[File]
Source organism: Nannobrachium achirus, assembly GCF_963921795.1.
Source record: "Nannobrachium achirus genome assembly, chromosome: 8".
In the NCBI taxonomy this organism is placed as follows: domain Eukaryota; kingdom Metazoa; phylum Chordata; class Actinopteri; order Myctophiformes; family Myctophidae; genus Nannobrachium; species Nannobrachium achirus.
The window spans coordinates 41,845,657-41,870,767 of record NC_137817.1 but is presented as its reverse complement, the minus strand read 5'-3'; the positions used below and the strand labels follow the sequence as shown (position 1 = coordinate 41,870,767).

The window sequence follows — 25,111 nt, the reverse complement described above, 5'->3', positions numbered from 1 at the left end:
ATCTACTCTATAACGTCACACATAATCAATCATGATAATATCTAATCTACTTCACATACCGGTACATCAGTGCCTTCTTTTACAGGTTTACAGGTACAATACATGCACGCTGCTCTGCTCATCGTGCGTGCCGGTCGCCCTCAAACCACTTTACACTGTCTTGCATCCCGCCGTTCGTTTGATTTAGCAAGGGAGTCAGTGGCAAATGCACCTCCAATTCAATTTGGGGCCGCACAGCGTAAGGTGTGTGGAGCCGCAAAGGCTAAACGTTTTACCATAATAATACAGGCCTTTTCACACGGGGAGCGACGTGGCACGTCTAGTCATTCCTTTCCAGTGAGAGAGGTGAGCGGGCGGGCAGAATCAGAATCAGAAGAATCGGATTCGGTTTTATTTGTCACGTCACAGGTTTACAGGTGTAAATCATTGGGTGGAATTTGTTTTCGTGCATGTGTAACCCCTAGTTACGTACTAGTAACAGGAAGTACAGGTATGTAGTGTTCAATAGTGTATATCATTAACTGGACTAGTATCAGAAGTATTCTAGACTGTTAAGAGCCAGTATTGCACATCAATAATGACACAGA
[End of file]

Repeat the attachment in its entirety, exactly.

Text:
Source organism: Nannobrachium achirus, assembly GCF_963921795.1.
Source record: "Nannobrachium achirus genome assembly, chromosome: 8".
In the NCBI taxonomy this organism is placed as follows: domain Eukaryota; kingdom Metazoa; phylum Chordata; class Actinopteri; order Myctophiformes; family Myctophidae; genus Nannobrachium; species Nannobrachium achirus.
The window spans coordinates 41,845,657-41,870,767 of record NC_137817.1 but is presented as its reverse complement, the minus strand read 5'-3'; the positions used below and the strand labels follow the sequence as shown (position 1 = coordinate 41,870,767).

The window sequence follows — 25,111 nt, the reverse complement described above, 5'->3', positions numbered from 1 at the left end:
ATCTACTCTATAACGTCACACATAATCAATCATGATAATATCTAATCTACTTCACATACCGGTACATCAGTGCCTTCTTTTACAGGTTTACAGGTACAATACATGCACGCTGCTCTGCTCATCGTGCGTGCCGGTCGCCCTCAAACCACTTTACACTGTCTTGCATCCCGCCGTTCGTTTGATTTAGCAAGGGAGTCAGTGGCAAATGCACCTCCAATTCAATTTGGGGCCGCACAGCGTAAGGTGTGTGGAGCCGCAAAGGCTAAACGTTTTACCATAATAATACAGGCCTTTTCACACGGGGAGCGACGTGGCACGTCTAGTCATTCCTTTCCAGTGAGAGAGGTGAGCGGGCGGGCAGAATCAGAATCAGAAGAATCGGATTCGGTTTTATTTGTCACGTCACAGGTTTACAGGTGTAAATCATTGGGTGGAATTTGTTTTCGTGCATGTGTAACCCCTAGTTACGTACTAGTAACAGGAAGTACAGGTATGTAGTGTTCAATAGTGTATATCATTAACTGGACTAGTATCAGAAGTATTCTAGACTGTTAAGAGCCAGTATTGCACATCAATAATGACACAGA